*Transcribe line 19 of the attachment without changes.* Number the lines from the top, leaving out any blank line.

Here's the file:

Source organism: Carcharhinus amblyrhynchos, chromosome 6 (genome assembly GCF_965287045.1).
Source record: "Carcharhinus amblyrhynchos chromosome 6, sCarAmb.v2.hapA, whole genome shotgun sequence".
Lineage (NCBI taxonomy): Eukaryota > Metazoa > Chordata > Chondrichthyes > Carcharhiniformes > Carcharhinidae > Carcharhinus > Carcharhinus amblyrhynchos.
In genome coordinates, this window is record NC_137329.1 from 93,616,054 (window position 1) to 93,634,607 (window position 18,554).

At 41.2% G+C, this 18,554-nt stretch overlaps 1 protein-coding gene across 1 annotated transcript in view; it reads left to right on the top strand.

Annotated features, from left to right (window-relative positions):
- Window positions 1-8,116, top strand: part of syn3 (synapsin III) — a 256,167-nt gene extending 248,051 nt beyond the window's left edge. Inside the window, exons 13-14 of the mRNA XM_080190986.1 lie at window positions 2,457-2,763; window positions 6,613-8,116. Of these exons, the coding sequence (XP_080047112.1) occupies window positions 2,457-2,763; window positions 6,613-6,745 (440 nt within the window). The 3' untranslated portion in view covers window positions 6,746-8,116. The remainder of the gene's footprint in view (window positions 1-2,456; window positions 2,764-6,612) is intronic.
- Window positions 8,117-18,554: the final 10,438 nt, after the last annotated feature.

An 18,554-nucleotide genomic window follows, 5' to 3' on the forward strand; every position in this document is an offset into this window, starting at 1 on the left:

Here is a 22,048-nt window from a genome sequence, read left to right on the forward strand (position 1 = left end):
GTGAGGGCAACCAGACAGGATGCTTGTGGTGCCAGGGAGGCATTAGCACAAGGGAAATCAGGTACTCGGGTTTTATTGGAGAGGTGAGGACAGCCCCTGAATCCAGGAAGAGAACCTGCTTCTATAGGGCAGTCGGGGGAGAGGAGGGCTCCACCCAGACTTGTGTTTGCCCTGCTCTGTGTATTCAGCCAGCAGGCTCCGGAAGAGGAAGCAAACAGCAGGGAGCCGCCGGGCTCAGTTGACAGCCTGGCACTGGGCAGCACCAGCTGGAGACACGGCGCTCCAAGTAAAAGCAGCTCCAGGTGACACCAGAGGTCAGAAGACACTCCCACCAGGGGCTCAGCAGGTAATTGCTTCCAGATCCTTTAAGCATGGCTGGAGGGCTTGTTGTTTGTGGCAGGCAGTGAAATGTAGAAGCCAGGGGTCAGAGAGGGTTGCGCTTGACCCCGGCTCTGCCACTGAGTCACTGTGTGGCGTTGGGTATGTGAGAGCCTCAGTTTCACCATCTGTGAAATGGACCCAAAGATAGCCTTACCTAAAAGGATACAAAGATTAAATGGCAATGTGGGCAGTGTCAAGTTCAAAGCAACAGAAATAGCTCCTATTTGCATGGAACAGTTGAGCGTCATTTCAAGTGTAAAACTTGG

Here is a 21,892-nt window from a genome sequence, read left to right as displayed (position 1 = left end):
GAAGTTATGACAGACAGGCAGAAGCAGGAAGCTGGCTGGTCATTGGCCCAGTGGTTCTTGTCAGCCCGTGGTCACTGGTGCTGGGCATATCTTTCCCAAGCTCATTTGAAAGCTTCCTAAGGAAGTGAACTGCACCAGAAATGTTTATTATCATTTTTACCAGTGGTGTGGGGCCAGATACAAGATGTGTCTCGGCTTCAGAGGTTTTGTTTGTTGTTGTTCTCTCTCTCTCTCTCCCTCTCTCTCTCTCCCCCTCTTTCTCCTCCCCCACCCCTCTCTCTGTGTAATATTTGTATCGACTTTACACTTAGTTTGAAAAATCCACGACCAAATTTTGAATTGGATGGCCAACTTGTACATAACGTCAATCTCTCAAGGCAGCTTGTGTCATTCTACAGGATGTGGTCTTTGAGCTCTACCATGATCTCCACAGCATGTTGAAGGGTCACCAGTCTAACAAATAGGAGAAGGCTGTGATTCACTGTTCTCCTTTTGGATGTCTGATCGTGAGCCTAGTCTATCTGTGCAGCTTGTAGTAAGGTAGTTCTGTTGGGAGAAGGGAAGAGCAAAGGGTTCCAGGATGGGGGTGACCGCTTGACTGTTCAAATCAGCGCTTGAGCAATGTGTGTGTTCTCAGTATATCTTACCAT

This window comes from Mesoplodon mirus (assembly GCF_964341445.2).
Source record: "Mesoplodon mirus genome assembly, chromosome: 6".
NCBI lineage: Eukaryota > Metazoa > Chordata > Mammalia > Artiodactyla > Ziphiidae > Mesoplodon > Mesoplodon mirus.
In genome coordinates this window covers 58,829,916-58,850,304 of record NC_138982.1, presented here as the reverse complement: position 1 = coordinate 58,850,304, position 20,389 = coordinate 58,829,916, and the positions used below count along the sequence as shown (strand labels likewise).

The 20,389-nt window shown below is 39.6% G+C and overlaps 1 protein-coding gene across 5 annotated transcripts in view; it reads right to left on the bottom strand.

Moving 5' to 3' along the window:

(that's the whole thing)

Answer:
Moving 5' to 3' along the window: